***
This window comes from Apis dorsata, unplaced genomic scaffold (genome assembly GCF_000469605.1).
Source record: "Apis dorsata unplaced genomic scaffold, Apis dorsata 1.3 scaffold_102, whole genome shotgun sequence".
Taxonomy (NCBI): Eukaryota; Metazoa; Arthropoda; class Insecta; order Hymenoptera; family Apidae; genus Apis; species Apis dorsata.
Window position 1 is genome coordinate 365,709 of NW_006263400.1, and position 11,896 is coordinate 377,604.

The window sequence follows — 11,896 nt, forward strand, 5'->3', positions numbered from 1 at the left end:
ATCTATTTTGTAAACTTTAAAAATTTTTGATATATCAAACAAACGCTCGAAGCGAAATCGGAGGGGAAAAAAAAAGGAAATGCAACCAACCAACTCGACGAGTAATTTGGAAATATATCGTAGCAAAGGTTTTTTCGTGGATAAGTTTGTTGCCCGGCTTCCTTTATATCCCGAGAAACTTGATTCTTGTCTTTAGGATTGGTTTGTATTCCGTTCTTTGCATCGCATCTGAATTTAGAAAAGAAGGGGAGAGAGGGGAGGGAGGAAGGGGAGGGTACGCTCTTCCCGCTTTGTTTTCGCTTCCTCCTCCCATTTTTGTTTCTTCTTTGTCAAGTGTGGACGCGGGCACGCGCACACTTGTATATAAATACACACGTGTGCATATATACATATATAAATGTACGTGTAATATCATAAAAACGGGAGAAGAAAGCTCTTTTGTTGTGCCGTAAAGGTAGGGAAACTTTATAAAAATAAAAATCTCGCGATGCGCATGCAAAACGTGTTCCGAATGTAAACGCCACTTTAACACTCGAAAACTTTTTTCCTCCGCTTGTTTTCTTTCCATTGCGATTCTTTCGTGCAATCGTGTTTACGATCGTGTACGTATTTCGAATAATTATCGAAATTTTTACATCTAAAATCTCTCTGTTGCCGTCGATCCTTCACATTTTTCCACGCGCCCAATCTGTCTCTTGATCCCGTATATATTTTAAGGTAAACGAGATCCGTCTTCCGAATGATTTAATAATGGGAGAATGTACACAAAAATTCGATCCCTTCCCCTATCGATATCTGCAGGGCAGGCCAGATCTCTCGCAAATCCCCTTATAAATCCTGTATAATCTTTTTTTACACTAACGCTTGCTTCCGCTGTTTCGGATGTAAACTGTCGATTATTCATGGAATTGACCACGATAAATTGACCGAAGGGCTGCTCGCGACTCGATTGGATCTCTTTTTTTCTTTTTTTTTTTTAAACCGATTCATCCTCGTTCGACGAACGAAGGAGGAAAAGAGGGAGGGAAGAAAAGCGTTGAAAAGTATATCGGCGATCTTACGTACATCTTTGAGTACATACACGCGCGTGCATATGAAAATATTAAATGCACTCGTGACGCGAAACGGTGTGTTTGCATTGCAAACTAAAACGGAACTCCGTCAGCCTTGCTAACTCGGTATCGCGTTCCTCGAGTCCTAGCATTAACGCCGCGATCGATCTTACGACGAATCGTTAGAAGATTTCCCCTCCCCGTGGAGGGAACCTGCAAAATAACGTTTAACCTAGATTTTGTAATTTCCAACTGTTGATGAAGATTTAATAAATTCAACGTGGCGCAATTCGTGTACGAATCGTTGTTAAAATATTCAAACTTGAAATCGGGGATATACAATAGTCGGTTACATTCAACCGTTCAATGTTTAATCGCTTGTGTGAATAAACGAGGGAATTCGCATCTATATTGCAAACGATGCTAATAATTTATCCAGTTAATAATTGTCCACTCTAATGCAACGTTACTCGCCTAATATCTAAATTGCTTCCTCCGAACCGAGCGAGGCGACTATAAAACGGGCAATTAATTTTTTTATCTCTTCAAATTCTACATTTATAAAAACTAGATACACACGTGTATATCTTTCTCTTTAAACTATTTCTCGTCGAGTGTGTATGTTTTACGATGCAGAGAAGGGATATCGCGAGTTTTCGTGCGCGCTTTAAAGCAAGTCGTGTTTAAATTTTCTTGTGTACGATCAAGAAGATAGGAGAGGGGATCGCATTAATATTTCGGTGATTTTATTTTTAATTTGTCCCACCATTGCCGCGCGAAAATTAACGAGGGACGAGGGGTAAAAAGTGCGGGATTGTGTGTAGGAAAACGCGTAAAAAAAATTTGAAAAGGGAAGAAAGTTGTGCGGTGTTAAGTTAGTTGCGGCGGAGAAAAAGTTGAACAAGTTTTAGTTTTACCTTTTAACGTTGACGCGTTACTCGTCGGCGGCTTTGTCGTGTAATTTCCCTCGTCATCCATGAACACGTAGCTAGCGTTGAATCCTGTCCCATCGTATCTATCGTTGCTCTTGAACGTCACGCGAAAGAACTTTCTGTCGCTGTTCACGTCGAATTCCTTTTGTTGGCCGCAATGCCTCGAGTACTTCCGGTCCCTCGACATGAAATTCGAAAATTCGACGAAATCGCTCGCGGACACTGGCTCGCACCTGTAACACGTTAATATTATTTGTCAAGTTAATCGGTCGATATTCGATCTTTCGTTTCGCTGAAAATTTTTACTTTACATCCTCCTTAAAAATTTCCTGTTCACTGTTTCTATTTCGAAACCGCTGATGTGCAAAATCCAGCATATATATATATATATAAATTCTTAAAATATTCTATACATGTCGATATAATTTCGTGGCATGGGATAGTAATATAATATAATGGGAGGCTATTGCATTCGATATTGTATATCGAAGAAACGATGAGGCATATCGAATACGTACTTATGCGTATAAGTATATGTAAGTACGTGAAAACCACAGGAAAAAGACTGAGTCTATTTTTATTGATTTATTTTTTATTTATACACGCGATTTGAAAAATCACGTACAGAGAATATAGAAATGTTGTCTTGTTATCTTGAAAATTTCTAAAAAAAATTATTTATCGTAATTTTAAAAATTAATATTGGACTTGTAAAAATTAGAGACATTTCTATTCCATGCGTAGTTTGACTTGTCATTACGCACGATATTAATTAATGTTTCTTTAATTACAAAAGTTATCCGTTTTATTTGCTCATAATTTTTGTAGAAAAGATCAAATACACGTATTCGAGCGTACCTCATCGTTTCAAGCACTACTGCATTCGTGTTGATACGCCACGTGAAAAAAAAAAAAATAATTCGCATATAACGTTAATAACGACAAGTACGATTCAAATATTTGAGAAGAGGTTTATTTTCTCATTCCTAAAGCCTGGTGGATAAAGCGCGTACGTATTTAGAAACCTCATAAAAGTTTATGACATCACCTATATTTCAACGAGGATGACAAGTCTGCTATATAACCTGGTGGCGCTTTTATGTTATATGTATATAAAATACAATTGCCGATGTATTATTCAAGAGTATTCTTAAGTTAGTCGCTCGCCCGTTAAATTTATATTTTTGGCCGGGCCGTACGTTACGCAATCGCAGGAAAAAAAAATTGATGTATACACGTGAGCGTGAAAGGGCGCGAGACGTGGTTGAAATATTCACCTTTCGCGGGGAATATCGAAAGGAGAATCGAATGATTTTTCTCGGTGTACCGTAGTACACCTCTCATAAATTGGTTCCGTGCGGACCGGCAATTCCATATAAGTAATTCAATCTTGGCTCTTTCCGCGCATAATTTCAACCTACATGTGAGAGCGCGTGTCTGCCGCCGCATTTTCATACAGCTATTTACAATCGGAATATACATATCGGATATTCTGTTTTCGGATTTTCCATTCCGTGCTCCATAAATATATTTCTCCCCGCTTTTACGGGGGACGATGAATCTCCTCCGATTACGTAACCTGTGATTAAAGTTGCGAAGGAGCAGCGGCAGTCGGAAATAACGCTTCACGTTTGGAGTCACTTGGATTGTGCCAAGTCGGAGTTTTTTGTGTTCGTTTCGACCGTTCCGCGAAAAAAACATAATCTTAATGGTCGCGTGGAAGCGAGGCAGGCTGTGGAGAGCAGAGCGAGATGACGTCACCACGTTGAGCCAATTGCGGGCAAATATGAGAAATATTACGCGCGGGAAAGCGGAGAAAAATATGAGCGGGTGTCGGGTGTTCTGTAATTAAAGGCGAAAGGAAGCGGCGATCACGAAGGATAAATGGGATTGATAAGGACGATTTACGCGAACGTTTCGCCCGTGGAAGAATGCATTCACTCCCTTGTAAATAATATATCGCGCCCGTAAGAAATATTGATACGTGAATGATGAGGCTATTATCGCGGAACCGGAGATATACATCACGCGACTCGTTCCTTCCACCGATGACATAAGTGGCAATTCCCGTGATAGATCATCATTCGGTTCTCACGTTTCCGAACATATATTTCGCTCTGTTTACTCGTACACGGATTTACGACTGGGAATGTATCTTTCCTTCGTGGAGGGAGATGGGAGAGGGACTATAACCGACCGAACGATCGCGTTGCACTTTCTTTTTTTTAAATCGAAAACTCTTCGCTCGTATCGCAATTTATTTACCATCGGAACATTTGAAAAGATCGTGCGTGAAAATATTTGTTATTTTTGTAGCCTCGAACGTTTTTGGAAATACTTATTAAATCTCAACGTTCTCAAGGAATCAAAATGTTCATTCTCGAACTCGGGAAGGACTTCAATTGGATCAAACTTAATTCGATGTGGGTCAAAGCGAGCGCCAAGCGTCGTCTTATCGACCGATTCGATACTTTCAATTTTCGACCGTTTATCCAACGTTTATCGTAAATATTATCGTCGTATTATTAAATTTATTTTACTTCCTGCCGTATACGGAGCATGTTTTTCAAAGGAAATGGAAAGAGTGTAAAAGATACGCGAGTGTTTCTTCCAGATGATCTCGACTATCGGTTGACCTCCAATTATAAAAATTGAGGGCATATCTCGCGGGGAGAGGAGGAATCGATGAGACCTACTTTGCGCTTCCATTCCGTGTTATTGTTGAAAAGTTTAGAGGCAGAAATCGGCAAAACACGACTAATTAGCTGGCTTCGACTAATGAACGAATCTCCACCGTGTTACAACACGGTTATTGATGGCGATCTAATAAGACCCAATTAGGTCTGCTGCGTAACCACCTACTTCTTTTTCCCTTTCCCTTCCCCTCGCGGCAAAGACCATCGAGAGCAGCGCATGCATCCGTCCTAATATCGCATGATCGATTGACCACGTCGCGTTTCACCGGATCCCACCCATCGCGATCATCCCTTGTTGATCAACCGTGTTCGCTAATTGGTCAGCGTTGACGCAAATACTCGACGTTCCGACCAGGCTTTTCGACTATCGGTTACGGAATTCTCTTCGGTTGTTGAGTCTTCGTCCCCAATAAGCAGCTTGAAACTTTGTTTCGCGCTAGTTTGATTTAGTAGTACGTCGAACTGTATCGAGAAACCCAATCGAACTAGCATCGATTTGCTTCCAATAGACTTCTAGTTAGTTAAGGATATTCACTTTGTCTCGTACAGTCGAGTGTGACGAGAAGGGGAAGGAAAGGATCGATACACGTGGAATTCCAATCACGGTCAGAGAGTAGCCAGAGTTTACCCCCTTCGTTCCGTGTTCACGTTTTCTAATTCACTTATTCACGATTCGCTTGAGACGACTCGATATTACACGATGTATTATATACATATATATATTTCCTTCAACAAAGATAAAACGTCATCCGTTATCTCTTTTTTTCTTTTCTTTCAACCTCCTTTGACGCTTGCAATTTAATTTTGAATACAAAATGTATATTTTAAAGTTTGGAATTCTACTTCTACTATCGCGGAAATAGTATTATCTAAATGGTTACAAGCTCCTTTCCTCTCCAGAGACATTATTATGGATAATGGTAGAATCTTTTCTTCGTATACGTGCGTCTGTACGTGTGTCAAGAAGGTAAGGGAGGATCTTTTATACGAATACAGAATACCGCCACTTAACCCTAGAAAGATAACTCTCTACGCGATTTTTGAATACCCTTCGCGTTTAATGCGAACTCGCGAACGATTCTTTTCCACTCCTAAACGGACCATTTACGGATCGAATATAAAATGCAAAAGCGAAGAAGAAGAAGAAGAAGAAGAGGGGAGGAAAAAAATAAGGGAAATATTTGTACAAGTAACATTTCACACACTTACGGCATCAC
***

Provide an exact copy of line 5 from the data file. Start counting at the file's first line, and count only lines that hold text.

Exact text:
The window sequence follows — 11,896 nt, forward strand, 5'->3', positions numbered from 1 at the left end: